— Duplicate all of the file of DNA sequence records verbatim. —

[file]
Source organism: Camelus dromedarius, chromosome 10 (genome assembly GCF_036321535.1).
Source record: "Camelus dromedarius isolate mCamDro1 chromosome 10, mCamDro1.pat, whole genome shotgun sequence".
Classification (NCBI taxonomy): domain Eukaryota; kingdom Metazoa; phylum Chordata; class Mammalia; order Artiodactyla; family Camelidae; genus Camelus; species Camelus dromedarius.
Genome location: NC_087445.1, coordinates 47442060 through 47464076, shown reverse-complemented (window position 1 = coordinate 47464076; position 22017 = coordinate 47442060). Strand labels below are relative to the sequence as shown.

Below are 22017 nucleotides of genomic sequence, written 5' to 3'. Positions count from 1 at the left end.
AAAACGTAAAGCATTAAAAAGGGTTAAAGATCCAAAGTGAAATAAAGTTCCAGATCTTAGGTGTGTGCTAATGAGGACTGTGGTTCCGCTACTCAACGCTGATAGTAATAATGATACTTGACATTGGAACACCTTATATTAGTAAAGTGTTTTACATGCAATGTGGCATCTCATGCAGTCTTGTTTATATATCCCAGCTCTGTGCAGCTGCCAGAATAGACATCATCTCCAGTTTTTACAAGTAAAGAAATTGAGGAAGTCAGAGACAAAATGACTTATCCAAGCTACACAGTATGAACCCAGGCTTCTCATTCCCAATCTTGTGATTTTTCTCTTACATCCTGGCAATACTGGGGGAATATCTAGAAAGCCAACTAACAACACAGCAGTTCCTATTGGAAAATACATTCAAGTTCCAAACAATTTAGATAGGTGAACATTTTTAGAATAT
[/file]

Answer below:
Source organism: Camelus dromedarius, chromosome 10 (genome assembly GCF_036321535.1).
Source record: "Camelus dromedarius isolate mCamDro1 chromosome 10, mCamDro1.pat, whole genome shotgun sequence".
Classification (NCBI taxonomy): domain Eukaryota; kingdom Metazoa; phylum Chordata; class Mammalia; order Artiodactyla; family Camelidae; genus Camelus; species Camelus dromedarius.
Genome location: NC_087445.1, coordinates 47442060 through 47464076, shown reverse-complemented (window position 1 = coordinate 47464076; position 22017 = coordinate 47442060). Strand labels below are relative to the sequence as shown.

Below are 22017 nucleotides of genomic sequence, written 5' to 3'. Positions count from 1 at the left end.
AAAACGTAAAGCATTAAAAAGGGTTAAAGATCCAAAGTGAAATAAAGTTCCAGATCTTAGGTGTGTGCTAATGAGGACTGTGGTTCCGCTACTCAACGCTGATAGTAATAATGATACTTGACATTGGAACACCTTATATTAGTAAAGTGTTTTACATGCAATGTGGCATCTCATGCAGTCTTGTTTATATATCCCAGCTCTGTGCAGCTGCCAGAATAGACATCATCTCCAGTTTTTACAAGTAAAGAAATTGAGGAAGTCAGAGACAAAATGACTTATCCAAGCTACACAGTATGAACCCAGGCTTCTCATTCCCAATCTTGTGATTTTTCTCTTACATCCTGGCAATACTGGGGGAATATCTAGAAAGCCAACTAACAACACAGCAGTTCCTATTGGAAAATACATTCAAGTTCCAAACAATTTAGATAGGTGAACATTTTTAGAATAT